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Al Macy's story begins millions of years ago in a cave in Eastern Siberia. Wait. What? I don't have space for that much detail?
Now you tell me! So much for the story about the saber-toothed tiger that was a little too friendly.
When Macy was a kid, he could never decide what he wanted to be when he grew up. OK, let me interrupt a second. I'll let you in on a secret about author biographies: Most of them are written by the authors themselves. They just use the third person to make it sound like they have some kind of highfalutin public relations team. Unless they are, like, Stephen King or Ernest Hemingway, in which case they actually do have a public relations team. That's especially true for Hemingway, since he's dead.
So, just to let you know, while reading this bio, that when it reads "Al Macy did this" and "Macy did that," [whispering...] it's really just me saying that I did this or that. OK?
Where was I? Oh, yeah, Al Macy (wink, wink) couldn't decide what to do with his life. He was pretty good at music, but he was better at science and math, so he started studying engineering at Cornell. But then he changed his mind, and finished his degree in physiological psychology. After a PhD in neuroscience at University of Michigan, and a post-doc at UC Berkeley, he changed his mind again, and started writing educational computer games for a living.
OK, this is getting boring for me now -- I mean for Al Macy now. I'll skip ahead, and tell you that Macy retired in his early fifties, and switched back to having music as his main hobby. He played jazz trombone and jazz piano in local venues, and, as he puts it, "Worked hard to get bettter before anyone noticed how bad I was."
And that's all you need know all about Al Macy! Isn't he a great guy? Now, about that saber-toothed tiger...
I wanted to like this book as I enjoy travel, camping, bike riding, and a bit of philosophy of the side, but this book was a huge disappointment, and after half way I just started skimming it. Travel books need to develop dialogue, characters, events and tension just like any other book. (Bill Bryson is an expert at doing it, bringing humour, pathos and interest to even the most mundane situations). Here the author relates his potentially interesting travels in a dead monotone, thereby depriving the scenery of any life. He skilfully avoids all dialogue and fails to develop any interaction with interesting characters along the journey. As a result this is a dull record of some incidental trip that means nothing to anyone other than maybe himself, his own family and possibly a few indulgent friends. Don't waste your money
We took our first long driving holiday last December/January (I was traumatized by family driving holidays as a child) and, even though we live in Australia, our trip was up & down the California coast and across to Vegas & back. We all agree that was actually the highlight of our seven weeks in the US - even though we have three children and we visited Disney World afterwards.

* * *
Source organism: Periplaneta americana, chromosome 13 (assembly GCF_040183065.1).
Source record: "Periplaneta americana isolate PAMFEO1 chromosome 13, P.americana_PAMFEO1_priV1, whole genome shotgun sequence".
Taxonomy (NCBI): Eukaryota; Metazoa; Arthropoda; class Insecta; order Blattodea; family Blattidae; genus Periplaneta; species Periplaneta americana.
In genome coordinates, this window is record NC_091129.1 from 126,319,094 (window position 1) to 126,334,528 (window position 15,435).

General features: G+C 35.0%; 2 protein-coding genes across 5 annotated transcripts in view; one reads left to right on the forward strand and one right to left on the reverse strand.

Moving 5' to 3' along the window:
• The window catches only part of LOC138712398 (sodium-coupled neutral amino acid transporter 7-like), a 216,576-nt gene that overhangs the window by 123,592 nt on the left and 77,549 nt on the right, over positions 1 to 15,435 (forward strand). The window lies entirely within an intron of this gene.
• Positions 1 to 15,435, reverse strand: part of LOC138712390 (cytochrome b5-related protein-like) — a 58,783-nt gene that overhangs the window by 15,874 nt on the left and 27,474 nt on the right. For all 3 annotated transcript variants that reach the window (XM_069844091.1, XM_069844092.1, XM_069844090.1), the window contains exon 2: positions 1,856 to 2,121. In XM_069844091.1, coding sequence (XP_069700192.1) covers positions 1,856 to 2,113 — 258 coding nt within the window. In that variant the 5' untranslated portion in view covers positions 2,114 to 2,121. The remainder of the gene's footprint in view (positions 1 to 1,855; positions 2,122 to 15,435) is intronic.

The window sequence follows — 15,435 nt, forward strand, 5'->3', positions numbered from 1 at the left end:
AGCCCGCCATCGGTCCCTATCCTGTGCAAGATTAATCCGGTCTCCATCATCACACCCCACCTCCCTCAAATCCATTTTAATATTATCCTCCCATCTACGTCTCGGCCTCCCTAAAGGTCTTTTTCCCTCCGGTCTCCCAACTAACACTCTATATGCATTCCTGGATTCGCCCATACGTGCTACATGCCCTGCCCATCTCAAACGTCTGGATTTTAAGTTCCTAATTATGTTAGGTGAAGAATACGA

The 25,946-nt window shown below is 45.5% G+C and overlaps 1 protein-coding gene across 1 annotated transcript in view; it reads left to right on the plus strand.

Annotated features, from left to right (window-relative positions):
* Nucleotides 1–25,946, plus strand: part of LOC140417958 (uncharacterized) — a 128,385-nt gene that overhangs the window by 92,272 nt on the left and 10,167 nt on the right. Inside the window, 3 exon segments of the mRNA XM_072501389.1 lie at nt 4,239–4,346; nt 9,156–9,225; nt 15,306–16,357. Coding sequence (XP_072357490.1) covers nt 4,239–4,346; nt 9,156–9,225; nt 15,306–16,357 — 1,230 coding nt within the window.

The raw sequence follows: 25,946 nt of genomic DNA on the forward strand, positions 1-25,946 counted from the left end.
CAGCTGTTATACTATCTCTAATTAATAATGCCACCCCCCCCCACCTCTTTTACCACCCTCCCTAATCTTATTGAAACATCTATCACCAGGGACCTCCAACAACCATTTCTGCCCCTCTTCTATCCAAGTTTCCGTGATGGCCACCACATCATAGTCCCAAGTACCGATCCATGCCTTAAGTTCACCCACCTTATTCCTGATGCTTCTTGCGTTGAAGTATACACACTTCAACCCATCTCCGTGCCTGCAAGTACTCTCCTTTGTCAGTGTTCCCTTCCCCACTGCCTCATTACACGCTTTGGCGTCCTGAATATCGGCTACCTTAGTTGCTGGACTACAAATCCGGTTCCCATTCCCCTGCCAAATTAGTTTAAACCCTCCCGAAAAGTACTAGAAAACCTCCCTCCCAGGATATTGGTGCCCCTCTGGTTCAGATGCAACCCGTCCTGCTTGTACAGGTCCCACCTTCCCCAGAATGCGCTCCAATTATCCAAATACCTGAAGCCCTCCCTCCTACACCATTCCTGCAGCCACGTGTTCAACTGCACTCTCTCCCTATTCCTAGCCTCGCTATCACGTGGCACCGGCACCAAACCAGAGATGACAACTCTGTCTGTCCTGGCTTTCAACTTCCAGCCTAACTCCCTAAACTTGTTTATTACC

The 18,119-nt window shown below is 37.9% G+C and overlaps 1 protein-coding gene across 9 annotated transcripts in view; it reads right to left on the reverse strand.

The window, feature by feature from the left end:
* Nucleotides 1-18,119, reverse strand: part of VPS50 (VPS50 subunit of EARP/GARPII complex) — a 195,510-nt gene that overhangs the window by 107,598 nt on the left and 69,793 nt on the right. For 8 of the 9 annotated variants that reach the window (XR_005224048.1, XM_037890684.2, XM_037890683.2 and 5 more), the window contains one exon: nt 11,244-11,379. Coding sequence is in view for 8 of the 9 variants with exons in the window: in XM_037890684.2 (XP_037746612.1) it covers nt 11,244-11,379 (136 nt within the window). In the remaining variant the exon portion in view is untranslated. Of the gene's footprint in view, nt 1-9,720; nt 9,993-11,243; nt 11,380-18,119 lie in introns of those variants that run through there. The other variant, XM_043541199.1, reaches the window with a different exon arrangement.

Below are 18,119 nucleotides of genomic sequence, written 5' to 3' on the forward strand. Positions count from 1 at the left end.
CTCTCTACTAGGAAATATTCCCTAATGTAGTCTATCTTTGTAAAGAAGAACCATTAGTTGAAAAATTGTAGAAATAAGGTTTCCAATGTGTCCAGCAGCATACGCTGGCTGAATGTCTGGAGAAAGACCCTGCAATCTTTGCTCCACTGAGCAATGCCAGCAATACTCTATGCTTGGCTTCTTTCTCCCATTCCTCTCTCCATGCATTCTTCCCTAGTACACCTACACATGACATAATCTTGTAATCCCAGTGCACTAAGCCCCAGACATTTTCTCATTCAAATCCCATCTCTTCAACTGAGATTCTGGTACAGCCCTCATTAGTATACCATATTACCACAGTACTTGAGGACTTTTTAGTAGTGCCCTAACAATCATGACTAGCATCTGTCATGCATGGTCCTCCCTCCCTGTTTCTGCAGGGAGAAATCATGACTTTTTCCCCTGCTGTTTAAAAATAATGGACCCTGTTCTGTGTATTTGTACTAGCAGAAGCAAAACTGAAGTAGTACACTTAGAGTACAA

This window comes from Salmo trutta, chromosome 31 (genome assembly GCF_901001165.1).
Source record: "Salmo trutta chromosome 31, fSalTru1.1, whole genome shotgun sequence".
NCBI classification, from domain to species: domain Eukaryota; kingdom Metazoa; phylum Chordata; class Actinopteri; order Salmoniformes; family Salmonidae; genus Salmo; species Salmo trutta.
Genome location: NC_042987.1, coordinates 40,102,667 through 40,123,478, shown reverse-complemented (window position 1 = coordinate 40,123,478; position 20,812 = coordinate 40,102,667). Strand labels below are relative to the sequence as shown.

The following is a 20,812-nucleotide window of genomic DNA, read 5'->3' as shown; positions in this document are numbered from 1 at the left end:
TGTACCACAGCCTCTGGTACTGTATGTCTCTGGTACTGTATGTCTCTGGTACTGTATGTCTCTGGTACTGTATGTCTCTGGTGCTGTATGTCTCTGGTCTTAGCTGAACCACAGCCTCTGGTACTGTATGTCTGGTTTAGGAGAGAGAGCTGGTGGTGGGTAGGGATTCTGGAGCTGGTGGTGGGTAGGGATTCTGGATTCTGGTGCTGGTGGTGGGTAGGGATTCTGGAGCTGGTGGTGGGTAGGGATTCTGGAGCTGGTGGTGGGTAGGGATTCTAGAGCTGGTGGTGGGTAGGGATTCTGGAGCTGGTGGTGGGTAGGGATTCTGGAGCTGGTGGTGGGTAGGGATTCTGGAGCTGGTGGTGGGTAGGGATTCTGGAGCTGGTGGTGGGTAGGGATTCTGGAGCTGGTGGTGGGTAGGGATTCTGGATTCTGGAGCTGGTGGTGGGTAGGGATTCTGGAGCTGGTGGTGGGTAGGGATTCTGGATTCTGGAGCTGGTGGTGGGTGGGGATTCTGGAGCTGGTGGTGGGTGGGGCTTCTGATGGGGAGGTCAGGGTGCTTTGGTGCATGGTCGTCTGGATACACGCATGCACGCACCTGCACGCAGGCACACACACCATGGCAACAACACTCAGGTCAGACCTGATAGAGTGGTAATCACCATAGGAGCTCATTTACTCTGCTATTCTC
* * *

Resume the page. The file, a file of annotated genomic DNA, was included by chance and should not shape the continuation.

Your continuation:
We were interested to see what your experience was like doing this extended road trip as we'd love to do another driving trip across the US. I'm not sure if your journal has inspired me to do that or sent me back to my traumatic childhood filled with driving holidays!
However, as the last time a rode a bike it had training wheels, and the last time I went camping I was young enough to think it was actually fun, I think we'll do its but skip certain elements of your trip. I'm an 'actual bed' sort of person - in face, if there's an 'actual lounge' and an 'actual tv', I'm right at home - so I won't spoil the great outdoors & peaceful campsites by being one of 'those' RV people, and will stick to the Bates' motels along the way.
Thank you for sharing part of your life - you have a very easy to read, yet interesting style of writing which lazy, yet easily bored, readers like myself appreciate. In the nicest possible way, I wish that you would go away - so that you can write and share another journal with those of us who have lived un-frugally enough to still be slogging it out in actual employment between such breaks!
I usually read military sci fi. So many of the stories start with the main characters driving along a deserted stretch of road and getting snatched by aliens that I kept waiting for something like that to happen. These two ride and camp by the Devils Tower,for crying out loud! Not a single alien shows up, but they do have a wonderful "adventure ". I finished this in one sitting and really enjoyed it. I especially liked the sidebars (whatever they are). The truely great rapport of this couple is to be envied. Not many could put up with each other in the conditions they found themselves in (by choice). It proves that you don't need to be rich to have a truely rewarding life and happy marriage.
I've been to most of the places mentioned in this book, but always stayed in motels. It was interesting and funny to see what I'd missed. Camping now seems to be taking a motel room with you. Sorry to all the RV'ers that may be reading this. Anyway, I enjoyed the book and even though we never camped, it brought back memories of the 'not' planned experiences with a smile.
I absolutely loved it!!! My father in law recommended it to me, and I can see why. Besides it being a very entertaining and funny book, it reminded me so much of him, he's a penny pincher also and has taken trips with my Mother in law that are reminiscent of your story. Also my husband and I are campers and I thoroughly enjoyed your descriptions...I read this book in one day!! Nice job AL & Lena...P.S. In my opinion the whole trip was romantic !!